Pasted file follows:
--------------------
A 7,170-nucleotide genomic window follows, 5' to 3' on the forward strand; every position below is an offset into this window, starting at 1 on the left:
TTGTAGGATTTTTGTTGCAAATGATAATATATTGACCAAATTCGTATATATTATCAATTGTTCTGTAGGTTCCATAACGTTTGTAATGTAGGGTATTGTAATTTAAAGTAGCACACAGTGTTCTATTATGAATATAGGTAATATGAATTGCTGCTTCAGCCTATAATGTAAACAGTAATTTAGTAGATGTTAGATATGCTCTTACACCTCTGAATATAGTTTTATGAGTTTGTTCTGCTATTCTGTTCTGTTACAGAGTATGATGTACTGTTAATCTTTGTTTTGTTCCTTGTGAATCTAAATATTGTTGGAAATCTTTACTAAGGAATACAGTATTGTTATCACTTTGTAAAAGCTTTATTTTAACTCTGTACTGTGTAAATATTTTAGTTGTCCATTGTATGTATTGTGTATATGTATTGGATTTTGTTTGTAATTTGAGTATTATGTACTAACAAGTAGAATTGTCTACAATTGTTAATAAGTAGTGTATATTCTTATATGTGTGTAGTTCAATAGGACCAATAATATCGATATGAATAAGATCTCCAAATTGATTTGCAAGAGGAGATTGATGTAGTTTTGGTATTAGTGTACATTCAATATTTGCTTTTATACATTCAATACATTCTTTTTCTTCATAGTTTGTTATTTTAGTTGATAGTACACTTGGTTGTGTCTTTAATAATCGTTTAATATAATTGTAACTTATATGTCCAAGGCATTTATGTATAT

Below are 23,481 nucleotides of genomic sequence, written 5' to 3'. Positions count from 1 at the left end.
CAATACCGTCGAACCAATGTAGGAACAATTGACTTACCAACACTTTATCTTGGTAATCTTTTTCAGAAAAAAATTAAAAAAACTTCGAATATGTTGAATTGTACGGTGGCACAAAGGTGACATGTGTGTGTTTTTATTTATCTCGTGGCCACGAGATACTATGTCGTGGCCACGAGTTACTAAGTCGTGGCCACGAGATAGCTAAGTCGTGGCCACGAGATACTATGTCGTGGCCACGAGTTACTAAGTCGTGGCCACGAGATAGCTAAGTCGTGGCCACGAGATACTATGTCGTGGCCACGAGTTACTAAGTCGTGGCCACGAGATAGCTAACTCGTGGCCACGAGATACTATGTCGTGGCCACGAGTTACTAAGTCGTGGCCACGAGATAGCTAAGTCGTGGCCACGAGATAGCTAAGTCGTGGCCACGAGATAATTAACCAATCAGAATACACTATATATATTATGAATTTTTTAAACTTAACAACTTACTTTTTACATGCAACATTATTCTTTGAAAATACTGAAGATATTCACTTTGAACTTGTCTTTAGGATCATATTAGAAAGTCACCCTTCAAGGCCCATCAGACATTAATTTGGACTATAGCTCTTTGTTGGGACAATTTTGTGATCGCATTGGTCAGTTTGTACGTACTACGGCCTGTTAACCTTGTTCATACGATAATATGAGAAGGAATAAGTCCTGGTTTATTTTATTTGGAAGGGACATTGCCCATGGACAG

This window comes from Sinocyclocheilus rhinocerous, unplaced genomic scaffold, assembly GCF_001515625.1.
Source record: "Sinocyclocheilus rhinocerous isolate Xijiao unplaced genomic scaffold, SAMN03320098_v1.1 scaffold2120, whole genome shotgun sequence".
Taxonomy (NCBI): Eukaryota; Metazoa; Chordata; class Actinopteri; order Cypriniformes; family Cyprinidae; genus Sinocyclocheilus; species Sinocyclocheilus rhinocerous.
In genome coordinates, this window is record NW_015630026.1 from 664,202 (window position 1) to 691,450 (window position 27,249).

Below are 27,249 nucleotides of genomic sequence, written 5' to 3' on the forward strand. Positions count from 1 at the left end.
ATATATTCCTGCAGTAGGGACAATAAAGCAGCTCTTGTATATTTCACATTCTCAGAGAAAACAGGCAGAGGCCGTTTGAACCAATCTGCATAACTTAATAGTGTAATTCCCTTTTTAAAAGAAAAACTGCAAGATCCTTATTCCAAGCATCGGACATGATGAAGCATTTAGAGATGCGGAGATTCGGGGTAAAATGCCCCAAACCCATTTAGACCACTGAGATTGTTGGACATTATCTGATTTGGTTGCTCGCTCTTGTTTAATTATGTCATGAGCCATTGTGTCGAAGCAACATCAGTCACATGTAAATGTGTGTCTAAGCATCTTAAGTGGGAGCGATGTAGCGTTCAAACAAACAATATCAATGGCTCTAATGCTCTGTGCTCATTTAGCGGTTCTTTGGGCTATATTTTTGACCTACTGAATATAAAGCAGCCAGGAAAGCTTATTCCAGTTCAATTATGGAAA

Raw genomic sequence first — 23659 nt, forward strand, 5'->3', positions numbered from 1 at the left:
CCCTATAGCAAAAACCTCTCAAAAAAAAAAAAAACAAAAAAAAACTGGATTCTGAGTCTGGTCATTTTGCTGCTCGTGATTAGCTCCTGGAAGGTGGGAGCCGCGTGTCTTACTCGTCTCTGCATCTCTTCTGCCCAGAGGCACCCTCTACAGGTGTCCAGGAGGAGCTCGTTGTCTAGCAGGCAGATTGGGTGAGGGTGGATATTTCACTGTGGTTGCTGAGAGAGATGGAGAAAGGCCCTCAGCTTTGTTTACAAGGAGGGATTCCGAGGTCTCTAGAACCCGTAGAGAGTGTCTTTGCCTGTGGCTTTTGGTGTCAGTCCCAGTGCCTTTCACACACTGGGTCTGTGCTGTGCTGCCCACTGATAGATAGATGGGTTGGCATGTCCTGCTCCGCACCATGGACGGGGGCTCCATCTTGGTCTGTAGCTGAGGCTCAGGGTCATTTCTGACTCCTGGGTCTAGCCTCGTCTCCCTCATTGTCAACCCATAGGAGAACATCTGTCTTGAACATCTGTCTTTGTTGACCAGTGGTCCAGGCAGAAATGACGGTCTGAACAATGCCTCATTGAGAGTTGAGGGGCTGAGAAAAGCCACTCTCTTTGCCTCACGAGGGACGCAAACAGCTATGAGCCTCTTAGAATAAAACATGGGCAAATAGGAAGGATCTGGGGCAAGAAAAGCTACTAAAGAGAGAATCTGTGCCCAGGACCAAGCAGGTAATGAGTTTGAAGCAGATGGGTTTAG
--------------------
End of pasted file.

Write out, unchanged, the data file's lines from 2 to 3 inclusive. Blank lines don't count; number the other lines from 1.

TTGTAGGATTTTTGTTGCAAATGATAATATATTGACCAAATTCGTATATATTATCAATTGTTCTGTAGGTTCCATAACGTTTGTAATGTAGGGTATTGTAATTTAAAGTAGCACACAGTGTTCTATTATGAATATAGGTAATATGAATTGCTGCTTCAGCCTATAATGTAAACAGTAATTTAGTAGATGTTAGATATGCTCTTACACCTCTGAATATAGTTTTATGAGTTTGTTCTGCTATTCTGTTCTGTTACAGAGTATGATGTACTGTTAATCTTTGTTTTGTTCCTTGTGAATCTAAATATTGTTGGAAATCTTTACTAAGGAATACAGTATTGTTATCACTTTGTAAAAGCTTTATTTTAACTCTGTACTGTGTAAATATTTTAGTTGTCCATTGTATGTATTGTGTATATGTATTGGATTTTGTTTGTAATTTGAGTATTATGTACTAACAAGTAGAATTGTCTACAATTGTTAATAAGTAGTGTATATTCTTATATGTGTGTAGTTCAATAGGACCAATAATATCGATATGAATAAGATCTCCAAATTGATTTGCAAGAGGAGATTGATGTAGTTTTGGTATTAGTGTACATTCAATATTTGCTTTTATACATTCAATACATTCTTTTTCTTCATAGTTTGTTATTTTAGTTGATAGTACACTTGGTTGTGTCTTTAATAATCGTTTAATATAATTGTAACTTATATGTCCAAGGCATTTATGTATAT

Below are 23,481 nucleotides of genomic sequence, written 5' to 3'. Positions count from 1 at the left end.